_{k}and j

_{k}-1 [i.e., Equation (28)]. Summing over all organs in thermal equilibrium within the body:

**Figure 3.**Curve Fitting Procedure for the Mass Growth and decrease. (Adopted and modified from [33]).

_{B,st}and finally, a relative short period of body mass decrease or negative growth. Following the conventional relations typically used in biology, the data was curve fitted with the following allometric form of equation:

_{B,st}and t

_{st,1}are the steady state body mass and the age at which stead body mass is reached respectively. The exponent d is defined as:

_{k}m

_{B,st}

^{fk}, one can obtain the specific entropy generated by organ k over lifespan t

_{life}as:

_{k},

_{I}= η

_{k},

_{II}= η

_{k},

_{III}are assumed to be same as “η” for all organs for the three periods and the short period III will be ignored. Thus t

_{st, 2}= t

_{life}. Modifying and simplifying Equation (33):

_{birth}*= t

_{birth}/t

_{life}, t

_{st,1}*= t

_{st,}/t

_{life}. Equation (34) is written as:

_{birth}, t*

_{st,1}, c, f

_{k})

_{k}representing Equation (36). If body mass is constant c=d=0 and t

_{birth}<< t

_{life}, then F (t*

_{birth}, t*

_{st,1}, c, f

_{k}) → 1 and hence from Equation (34), $\mathrm{T}{\mathsf{\sigma}}_{\mathrm{k},\mathrm{m},\text{life}}\approx {\mathrm{t}}_{\text{life}}\left(1-\eta \right){\dot{\mathrm{q}}}_{\mathrm{k},\mathrm{m},\text{st}},\text{and}{\dot{\mathrm{q}}}_{\mathrm{k},\mathrm{m},\text{st}}={\mathrm{e}}_{\mathrm{k}}{{\mathrm{m}}_{\mathrm{B},\text{st}}}^{{\mathrm{f}}_{\mathrm{k}}}$. Thus the F (t*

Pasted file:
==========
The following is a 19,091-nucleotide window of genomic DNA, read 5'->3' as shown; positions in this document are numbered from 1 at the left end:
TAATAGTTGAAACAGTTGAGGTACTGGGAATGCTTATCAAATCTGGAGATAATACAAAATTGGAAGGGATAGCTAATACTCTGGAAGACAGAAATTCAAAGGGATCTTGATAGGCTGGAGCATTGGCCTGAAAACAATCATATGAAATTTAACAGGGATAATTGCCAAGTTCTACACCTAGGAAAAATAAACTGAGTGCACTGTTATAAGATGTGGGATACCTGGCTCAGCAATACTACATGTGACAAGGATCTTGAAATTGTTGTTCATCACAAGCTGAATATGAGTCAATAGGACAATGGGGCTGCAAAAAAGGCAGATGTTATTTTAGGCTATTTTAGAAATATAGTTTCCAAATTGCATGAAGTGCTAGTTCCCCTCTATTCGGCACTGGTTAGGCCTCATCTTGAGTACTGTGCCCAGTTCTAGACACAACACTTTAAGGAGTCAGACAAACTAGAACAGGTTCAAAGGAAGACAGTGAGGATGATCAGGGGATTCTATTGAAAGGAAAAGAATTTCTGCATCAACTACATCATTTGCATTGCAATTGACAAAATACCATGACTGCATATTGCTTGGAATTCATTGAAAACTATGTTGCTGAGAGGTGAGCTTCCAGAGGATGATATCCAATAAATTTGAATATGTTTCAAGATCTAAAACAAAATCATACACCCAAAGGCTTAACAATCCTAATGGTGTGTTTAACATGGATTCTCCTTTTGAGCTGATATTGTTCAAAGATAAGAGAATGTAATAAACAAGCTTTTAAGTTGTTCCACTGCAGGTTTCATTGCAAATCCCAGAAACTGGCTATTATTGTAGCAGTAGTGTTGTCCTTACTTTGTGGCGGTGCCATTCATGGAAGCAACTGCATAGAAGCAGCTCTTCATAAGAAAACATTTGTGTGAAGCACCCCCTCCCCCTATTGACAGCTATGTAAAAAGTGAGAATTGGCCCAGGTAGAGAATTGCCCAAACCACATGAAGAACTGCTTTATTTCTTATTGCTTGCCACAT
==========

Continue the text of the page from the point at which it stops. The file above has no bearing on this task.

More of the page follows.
_{birth}, t*

_{st, 1}, c, f

_{k}) can be interpreted as a growth correction factor to the estimate based on the product of steady entropy generation rate and life span period.

Parameter | Y | F_{k} | Remarks |
---|---|---|---|

Life Time Specific Entropy Generation of organ k | $\frac{\mathrm{T}{\mathsf{\sigma}}_{\mathrm{k},\mathrm{m},\text{life}}}{{\mathrm{t}}_{\text{life}}\left(1-\eta \right){\dot{\mathrm{q}}}_{\mathrm{k},\mathrm{m},\text{st}}}$ | Equation (34) | ${\dot{\mathrm{q}}}_{\mathrm{k},\mathrm{m},\text{st}}\left(\frac{\mathrm{W}}{\text{kg}\text{organ}\mathrm{k}}\right)={\mathrm{e}}_{\mathrm{k}}{{\mathrm{m}}_{\mathrm{B},\text{st}}}^{{\mathrm{f}}_{\mathrm{k}}}$ |

Life Time Entropy Generation contribution by organ k to unit mass of body | $\frac{\mathrm{T}{\mathsf{\sigma}}_{\mathrm{k},\mathrm{M},\text{life}}}{{\mathrm{t}}_{\text{life}}\left(1-\eta \right){\dot{\mathrm{q}}}_{\mathrm{k},\mathrm{M},\text{st}}}$ | Equation (34) with f_{k} replaced by (f_{k}+d_{k}-1) | $\dot{q}$_{k,M,st} = c_{k}e_{k} m_{B,st} ^{(f}_{k}^{+d}_{k}^{−1)} |

Life Time Entropy Generation contribution by organ k to whole body | $\frac{\mathrm{T}{\mathsf{\sigma}}_{\mathrm{k},\text{life}}}{{\mathrm{t}}_{\text{life}}\left(1-\eta \right){\dot{\mathrm{q}}}_{\mathrm{k},\text{st}}}$ | Equation (34) with f_{k} replaced by (f_{k}+d_{k}) | $\dot{q}$_{k, st} = c_{k}e_{k} m_{B,st}^{(f}_{k}^{+d}_{k}^{)} |

Life Time Specific metabolic energy release by organ k | $\frac{{\mathrm{q}}_{\mathrm{k},\mathrm{m},\text{life}}}{{\mathrm{t}}_{\text{life}}{\dot{\mathrm{q}}}_{\mathrm{k},\mathrm{m},\text{st}}}$ | Equation (34) | ${\dot{\mathrm{q}}}_{\mathrm{k},\mathrm{m},\text{st}}\left(\frac{\mathrm{W}}{\text{kg}\text{organ}\mathrm{k}}\right)={\mathrm{e}}_{\mathrm{k}}{{\mathrm{m}}_{\mathrm{B},\text{st}}}^{{\mathrm{f}}_{\mathrm{k}}}$ |

Life Time metabolic energy contribution by organ k to unit mass of body | $\frac{{\mathrm{q}}_{\mathrm{k},\mathrm{M},\text{life}}}{{\mathrm{t}}_{\text{life}}{\dot{\mathrm{q}}}_{\mathrm{k},\mathrm{M},\text{st}}}$ | Equation (34) with f_{k} replaced by (f_{k}+d_{k}-1) | ${\dot{\mathrm{q}}}_{\mathrm{k},\mathrm{M},\text{st}}\left(\frac{\mathrm{W}}{\text{kg}\text{body}}\right)={\mathrm{c}}_{\mathrm{k}}{\mathrm{e}}_{\mathrm{k}}{{\mathrm{m}}_{\mathrm{B},\text{st}}}^{{\mathrm{f}}_{\mathrm{k}}+{\mathrm{d}}_{\mathrm{k}}-1}$ |